I don't know what the drink writer's equivalent of a writer's block is called. A "drinker's block", perhaps? Anyway, I have spent a while now, deeply mired in a "drinker's block". While I have been happy tippling away and very happily writing whisky news and features on Nonjatta, I have not been posting my own tasting notes.
Back to my block: the reasons behind it are really mixed up in the book I have been writing on Japanese alcohol. My research took me to dozens of breweries, kura and distilleries all over Japan. I met people who were overflowing not only with a passion for their alcohol but a extraordinarily impressive understanding of its creation and appreciation. In some cases, I was meeting people from families with generations of expertise in distilling or brewing. It was an educative but also humbling experience and I am afraid one of the side effects was my "drinker's block". I have been tasting quite intensively in the mean time, struggling to work out how I am going to do tastings that I am happy with publishing, but I have felt a much greater weight on me than I used to. It is not that I feel purely subjective tasting notes from a non-expert like myself are a bad thing. Quite the opposite. Looked at logically, I think such notes are actually just as useful, perhaps more useful, for other newbies as the notes of extremely expert reviewers. But whoever said "writer's block" or, in my case, "drinker's block", was a rational thing?
Some constructive thoughts have come out of this block. Quite early on, I concluded that all I could honestly offer was a purely subjective description of my drinking experience. I have always tended towards this assessment of my tasting abilities, but, more recently, I have been thinking about how this relates to my method of writing reviews.
What struck me was that there was often a divergence in my experience of a whisky, depending on whether I was just drinking it for pure pleasure or sitting down and trying to "taste" it. Since alcohol is made for drinking for pleasure, this was a problem. I also noted that I would have quite different impressions of the same whisky in different tastings. And, perhaps most significantly, that the taste of many whiskies evolved and changed in one sitting: my mouth would change with the whisky, the second sip of a whisky would sometimes have a totally different world to offer me than the first, and the seventh sip was different again; the nose after 10 minutes of relaxed drinking was utterly different from the first sniff. This was probably a physical reality, to do with the coating of the glass and the exposure of the whisky, but it was also a subjective phenomenon too. So, how did this relate to my old: colour, nose, mouth, finish, final comments, method of writing my notes? That is the clearest, perhaps the only way for professional tasters to categorize a whisky for their readers but, for someone like me, who only aspired to subjective description of my experience, did copying this method from the experts really allow a free flowing enough structure?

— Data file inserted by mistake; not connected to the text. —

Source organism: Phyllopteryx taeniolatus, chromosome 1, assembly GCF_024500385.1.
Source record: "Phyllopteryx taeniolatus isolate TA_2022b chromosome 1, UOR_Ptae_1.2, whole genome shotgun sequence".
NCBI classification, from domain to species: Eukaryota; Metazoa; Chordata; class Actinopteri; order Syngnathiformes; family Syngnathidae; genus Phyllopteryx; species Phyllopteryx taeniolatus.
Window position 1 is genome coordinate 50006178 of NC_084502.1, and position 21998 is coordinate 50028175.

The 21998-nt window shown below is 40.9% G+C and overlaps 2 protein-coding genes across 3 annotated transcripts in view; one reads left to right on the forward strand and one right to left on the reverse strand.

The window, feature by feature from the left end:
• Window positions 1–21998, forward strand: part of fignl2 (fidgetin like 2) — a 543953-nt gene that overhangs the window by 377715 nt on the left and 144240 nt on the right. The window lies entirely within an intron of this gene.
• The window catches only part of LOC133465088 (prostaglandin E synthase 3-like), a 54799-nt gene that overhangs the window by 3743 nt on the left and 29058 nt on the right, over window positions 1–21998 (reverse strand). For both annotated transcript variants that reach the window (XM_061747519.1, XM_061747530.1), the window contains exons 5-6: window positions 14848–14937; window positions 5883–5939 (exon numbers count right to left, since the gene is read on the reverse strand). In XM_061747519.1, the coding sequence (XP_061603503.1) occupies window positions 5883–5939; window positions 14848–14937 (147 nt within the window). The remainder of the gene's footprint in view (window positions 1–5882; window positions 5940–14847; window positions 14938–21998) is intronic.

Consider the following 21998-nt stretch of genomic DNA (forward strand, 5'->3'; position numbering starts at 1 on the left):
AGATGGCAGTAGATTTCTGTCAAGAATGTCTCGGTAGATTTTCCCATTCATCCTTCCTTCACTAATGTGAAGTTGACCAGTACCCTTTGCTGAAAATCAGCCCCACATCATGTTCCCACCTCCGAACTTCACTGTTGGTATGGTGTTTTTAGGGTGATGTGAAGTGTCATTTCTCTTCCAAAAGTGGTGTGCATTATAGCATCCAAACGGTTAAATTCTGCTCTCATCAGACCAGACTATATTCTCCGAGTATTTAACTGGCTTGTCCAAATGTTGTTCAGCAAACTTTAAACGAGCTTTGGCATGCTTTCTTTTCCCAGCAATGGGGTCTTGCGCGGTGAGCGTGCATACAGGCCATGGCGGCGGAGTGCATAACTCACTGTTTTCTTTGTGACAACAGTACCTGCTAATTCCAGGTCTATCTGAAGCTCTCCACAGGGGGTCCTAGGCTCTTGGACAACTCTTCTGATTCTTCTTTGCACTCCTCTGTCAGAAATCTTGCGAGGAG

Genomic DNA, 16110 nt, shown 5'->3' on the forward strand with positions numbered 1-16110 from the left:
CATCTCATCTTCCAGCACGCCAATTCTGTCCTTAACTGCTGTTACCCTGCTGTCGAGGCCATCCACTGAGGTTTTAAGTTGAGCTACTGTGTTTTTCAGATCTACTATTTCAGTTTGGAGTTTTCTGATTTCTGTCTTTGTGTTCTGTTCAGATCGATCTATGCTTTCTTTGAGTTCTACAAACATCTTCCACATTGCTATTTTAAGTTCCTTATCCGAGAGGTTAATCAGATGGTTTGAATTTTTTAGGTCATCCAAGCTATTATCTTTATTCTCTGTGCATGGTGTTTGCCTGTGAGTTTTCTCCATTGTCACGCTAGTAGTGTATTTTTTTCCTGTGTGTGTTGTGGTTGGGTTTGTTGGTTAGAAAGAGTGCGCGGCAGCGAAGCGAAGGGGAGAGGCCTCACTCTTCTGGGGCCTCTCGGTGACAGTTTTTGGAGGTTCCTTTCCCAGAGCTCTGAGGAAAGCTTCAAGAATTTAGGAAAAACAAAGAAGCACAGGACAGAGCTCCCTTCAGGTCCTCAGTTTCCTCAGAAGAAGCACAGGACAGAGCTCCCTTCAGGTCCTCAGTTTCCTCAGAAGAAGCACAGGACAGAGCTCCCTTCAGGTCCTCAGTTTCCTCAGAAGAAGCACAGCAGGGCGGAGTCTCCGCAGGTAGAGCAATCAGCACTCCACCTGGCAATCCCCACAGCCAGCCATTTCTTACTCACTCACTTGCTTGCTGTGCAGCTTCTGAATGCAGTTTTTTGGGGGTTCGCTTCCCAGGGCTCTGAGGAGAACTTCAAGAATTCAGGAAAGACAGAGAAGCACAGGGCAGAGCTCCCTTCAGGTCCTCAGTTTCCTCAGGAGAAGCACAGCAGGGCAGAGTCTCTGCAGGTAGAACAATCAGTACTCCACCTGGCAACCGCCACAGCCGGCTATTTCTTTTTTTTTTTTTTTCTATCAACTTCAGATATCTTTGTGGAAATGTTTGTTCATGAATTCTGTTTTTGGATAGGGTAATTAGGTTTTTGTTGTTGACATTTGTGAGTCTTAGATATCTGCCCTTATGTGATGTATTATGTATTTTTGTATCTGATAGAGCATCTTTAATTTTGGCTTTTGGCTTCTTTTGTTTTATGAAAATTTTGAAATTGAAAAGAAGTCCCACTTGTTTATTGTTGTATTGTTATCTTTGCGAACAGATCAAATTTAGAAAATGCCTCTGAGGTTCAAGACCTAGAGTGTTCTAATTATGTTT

To cut a long story short, the outcome of this is a slightly different, slightly less compartmentalized structure for my notes. You might not notice the difference, but I am hoping I will. I hope this will help conquer my "drinker's block". For my comeback match, I am going with the bloody marvelous Single Malt Newborn from Chichibu distillery:
I drank the double matured newborn from the new Chichibu distillery watching the Fulham-Liverpool match after a great meal over a shared bottle of Japanese white wine. My overall impression of the spirit was that it was extraordinarily good for such a young whisky. Quite phenomenal really for a drink distilled at recently as April-May 2008. It had quite an intense and complex smell. The first impression reminded me of standing in a hot field when pollen is heavy in the air: a floral, sweet smell. Later sniffs brought out a sharp lemon and honey (this had been my overriding impression on a previous tasting) and touches of melted butter. Sipping it straight, I got distinct lemon and pine tastes but little else because it was so overpowering. With a couple of drops of water, the lemon and honey really came out with an underlying wholemeal bread substance underlying the citrus sharpness. It finished with quite a piney taste. Later sips brought out liquorice flavours for me. I found this a really relaxing drink, much easier to drink than either of the newborn Chichibus from last year, which were interesting but extremely challenging (will try to dig out and post my notes on those over the next couple of weeks).Some more data on the Newborn Double Matured Cask 447. It is a single cask whisky, distilled April-May 2008. It was first put in a Heaven Hill Bourbon barrel in May to June 2008. It was transferred to a New American Oak Hogshead in June 2009 and was bottled in October 2009. There are 352 bottles of it and it is 61.3 per cent alcohol.